Author + information
- †Department of Family Medicine, University of Washington, Seattle, Washington
- ‡Midwest Heart Foundation, Oakbrook Terrace, Illinois
- ↵∗Department of Family Medicine, Box 354060, University of Washington, Seattle, Washington 98195
To the Editor:
An accurate understanding of the incidence of cardiovascular events in athletes is central to the development and evaluation of screening guidelines. A recent study by Roberts and Stovitz (1) reported a remarkably low rate of sudden cardiac death (SCD) in Minnesota high school athletes on the basis of analysis of catastrophic insurance claims. The low rate of SCD was linked to a statewide pre-participation screening process involving a standardized history and physical examination conducted every 3 years (1). However, critical examination of the study methodology raises important concerns about the validity of the study findings and conclusions. This letter draws attention to major flaws and presents an alternative incidence of sudden cardiac arrest (SCA) in Minnesota high school athletes on the basis of a search of public media reports.
The authors searched catastrophic insurance claims over a 19-year period (1993 to 2012) to identify cases of SCD during high school athletic practices and games. The reported incidence of SCD in Minnesota high school athletes was 0.24 per 100,000 athlete-years over 19 years and 0.11 per 100,000 athlete-years over the last decade (1). The methodology is analogous to a widely cited 1998 study that reported an incidence of SCD in Minnesota high school athletes of 0.46 per 100,000 athlete-years (2). The study does not include cases resulting in death outside of an official high school–sponsored sporting event such as unofficial training sessions or participation with club/select teams. The report briefly mentions cases of SCA in which the persons were saved but implies they were not athletes or at least the cases did not happen during school-sponsored events.
The authors associate a standardized pre-participation evaluation with the low rate of SCD, a conclusion further promoted by a corresponding editorial (3). However, the study provides no data as to the results of the screening evaluations performed or the cardiac conditions identified. If the rate of cardiovascular events in Minnesota high school athletes is truly as low as reported, one possible conclusion is that no cardiovascular screening of any type is actually needed.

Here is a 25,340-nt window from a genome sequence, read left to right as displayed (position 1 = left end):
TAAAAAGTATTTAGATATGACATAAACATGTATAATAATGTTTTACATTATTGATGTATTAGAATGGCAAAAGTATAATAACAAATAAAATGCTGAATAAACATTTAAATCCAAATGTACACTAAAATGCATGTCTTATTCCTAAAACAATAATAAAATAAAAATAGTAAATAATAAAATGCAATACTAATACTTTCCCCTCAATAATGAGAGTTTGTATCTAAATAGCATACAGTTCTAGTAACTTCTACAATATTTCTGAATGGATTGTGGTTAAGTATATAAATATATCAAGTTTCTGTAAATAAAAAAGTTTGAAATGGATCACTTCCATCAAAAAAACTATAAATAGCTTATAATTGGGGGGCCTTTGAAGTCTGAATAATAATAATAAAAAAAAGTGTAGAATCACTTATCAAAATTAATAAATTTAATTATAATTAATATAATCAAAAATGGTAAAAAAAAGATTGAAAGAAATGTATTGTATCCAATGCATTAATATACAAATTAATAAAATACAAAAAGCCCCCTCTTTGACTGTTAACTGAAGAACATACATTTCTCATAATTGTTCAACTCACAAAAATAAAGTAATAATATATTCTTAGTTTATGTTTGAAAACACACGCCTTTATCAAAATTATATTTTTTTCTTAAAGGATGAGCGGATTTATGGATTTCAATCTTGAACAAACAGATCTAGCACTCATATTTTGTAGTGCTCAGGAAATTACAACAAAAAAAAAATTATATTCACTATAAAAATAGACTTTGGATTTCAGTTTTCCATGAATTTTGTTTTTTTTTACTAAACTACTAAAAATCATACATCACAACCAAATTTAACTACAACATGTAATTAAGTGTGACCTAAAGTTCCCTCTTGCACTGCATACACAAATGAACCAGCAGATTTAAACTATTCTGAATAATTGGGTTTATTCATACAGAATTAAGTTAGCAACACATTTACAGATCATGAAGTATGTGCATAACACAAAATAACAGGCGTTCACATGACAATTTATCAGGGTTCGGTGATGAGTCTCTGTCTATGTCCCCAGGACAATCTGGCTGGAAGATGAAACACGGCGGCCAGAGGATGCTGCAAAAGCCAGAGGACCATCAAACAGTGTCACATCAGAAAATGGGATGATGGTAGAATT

We conducted a review of public media reports by searching the Parent Heart Watch database over the last 10 years of the study period in which the authors report only a single case of SCD. The Parent Heart Watch database tracks cases of SCA through systematic Internet search protocols. Each case was reviewed to assess the circumstances of the event and confirm participation on a Minnesota high school athletic team.
Between 2003 and 2012, public media reports identified 13 cases of SCA in Minnesota high school athletes (all in males), including 6 cases of SCD and 7 cases of SCA in student athletes who survived. Roberts and Stovitz (1) document 917,069 unduplicated high school athletes in Minnesota from 2003 to 2012. Thus, the incidence of all SCA in Minnesota high school athletes is 1.4 per 100,000 athlete-years, and the incidence of SCD 0.65 per 100,000 athlete-years. Of the 6 deaths documented in media reports, only 1 would have been eligible for death benefits from an insurance claim, yet 4 of 6 deaths occurred during sports participation. An alarming 46% of cases (6 of 13) occurred in boys' basketball. The incidence of SCA in Minnesota high school boys' basketball is ∼4.7 per 100,000 athlete-years.
Search of catastrophic insurance claims is not an accurate method to conduct death surveillance in athletes. The Minnesota pre-participation evaluation did not prevent at minimum 13 cases of SCA between 2003 and 2012. There remains no evidence that a screening program on the basis of history and physical examination alone is effective in identifying athletes with at-risk conditions or in preventing SCA. Reports examining only death rates will underestimate the incidence of life-threatening cardiovascular events and falsely assume that current screening strategies are effective. To suggest that catastrophic insurance claims are a reliable measure of incidence in support of current screening strategies is unsubstantiated. Although many questions and challenges to more intensive cardiovascular screening in athletes exist, we must recognize that scientific limitations and misinterpretations have perpetuated an underestimate of SCA in athletes and perhaps impeded progress toward the evaluation and implementation of more effective preventive programs.
- American College of Cardiology Foundation
- Roberts W.O.,
- Stovitz S.D.
- Maron B.J.,
- Gohman T.E.,
- Aeppli D.
- Lawless C.E.